According to UK’s The Guardian newspaper, the “WeWork debacle should be an indictment of modern finance.” With its intimate involvement with Saudi Arabian money, it’s certainly not the first indictment that SoftBank has been involved in. But there’s no sign that anyone is feeling particularly chastened.
From the US$1.7 billion payoff to WeWork’s co-founder Adam Neumann to give up control of the company whose value he destroyed, to news that WeWork’s parent We Co. is forming a gaming division, everybody seems convinced that slightly trimmed business as usual can justify the $13 billion that SoftBank has ploughed into it.
And WeWork isn’t alone in this. There’s Uber, whose rollout of its new financial products team is reported in TechCrunch’s “Startups Weekly” newsletter and elsewhere. The firm, which was hailed by TechCrunch as “one of the largest companies to ever emerge from the Silicon Valley tech ecosystem” is splurging into yet another business area in quest of that elusive thing called profits.
It’s not like this floundering about in search of a workable business is anything new. Neither Uber nor WeWork had much to offer in the way of an actual technology. Sorry, apps do not count. Business models do not count. These companies and their ilk have nothing to do with technology. What they are about is the slavering search for returns in a global financial market of moribund capital. The money is there: it can pour into any gimcrack vehicle that shows the slightest chance to pull ahead of the pack. Is it any wonder that SoftBank came out of Japan, the global poster child for massively underperforming stagnant assets?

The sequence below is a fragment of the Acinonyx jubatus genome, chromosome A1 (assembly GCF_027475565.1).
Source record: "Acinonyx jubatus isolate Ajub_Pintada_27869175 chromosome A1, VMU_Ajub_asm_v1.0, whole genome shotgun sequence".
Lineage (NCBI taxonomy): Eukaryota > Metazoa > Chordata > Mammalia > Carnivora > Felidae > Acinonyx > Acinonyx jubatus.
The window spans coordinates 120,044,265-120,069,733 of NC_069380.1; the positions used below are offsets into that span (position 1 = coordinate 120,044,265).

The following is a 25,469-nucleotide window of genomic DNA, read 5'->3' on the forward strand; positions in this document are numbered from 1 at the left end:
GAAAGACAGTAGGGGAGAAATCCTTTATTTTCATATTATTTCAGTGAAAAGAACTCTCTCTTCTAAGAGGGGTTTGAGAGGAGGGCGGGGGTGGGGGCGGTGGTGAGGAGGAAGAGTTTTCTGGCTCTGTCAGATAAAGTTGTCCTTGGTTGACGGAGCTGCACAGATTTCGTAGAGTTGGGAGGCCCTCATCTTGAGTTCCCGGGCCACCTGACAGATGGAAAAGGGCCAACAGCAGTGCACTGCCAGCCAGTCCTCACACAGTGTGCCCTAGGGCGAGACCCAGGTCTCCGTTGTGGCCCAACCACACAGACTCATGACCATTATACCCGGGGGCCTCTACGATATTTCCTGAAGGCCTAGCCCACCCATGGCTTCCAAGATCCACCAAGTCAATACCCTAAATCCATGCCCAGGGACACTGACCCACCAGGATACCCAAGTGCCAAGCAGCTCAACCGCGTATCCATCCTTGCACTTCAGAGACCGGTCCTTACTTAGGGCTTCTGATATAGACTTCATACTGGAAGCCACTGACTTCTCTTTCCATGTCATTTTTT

Yet the numbers show that the model isn’t working. Look at the cognitive dissonance at TechCrunch that couples “startups” with an $82 billion valuation. There is no financial, or moral, justification for heaping sky-high valuations on businesses that show only a capacity to destroy value.
Warnings from the likes of venture capitalist Nick Hanauer that “I see pitchforks” become even more pointed in the context of Mr. Neumann’s payout. For any investor or plutocrat even slightly concerned about geopolitical instability, where do you think the kind of resentment that helped fuel Brexit, and Donald Trump to the US presidency, is coming from? Not only does that kind of disproportionate return for effort fuel resentment, it also spotlights how broken the system is.
It’s time to get money, and growth, back into the kind of assets and financial areas that the public at large will accept, and that can deliver a remotely realistic match of valuation to value. The global economy and financial system may need a jumpstart, but not from the likes of Uber and WeWork.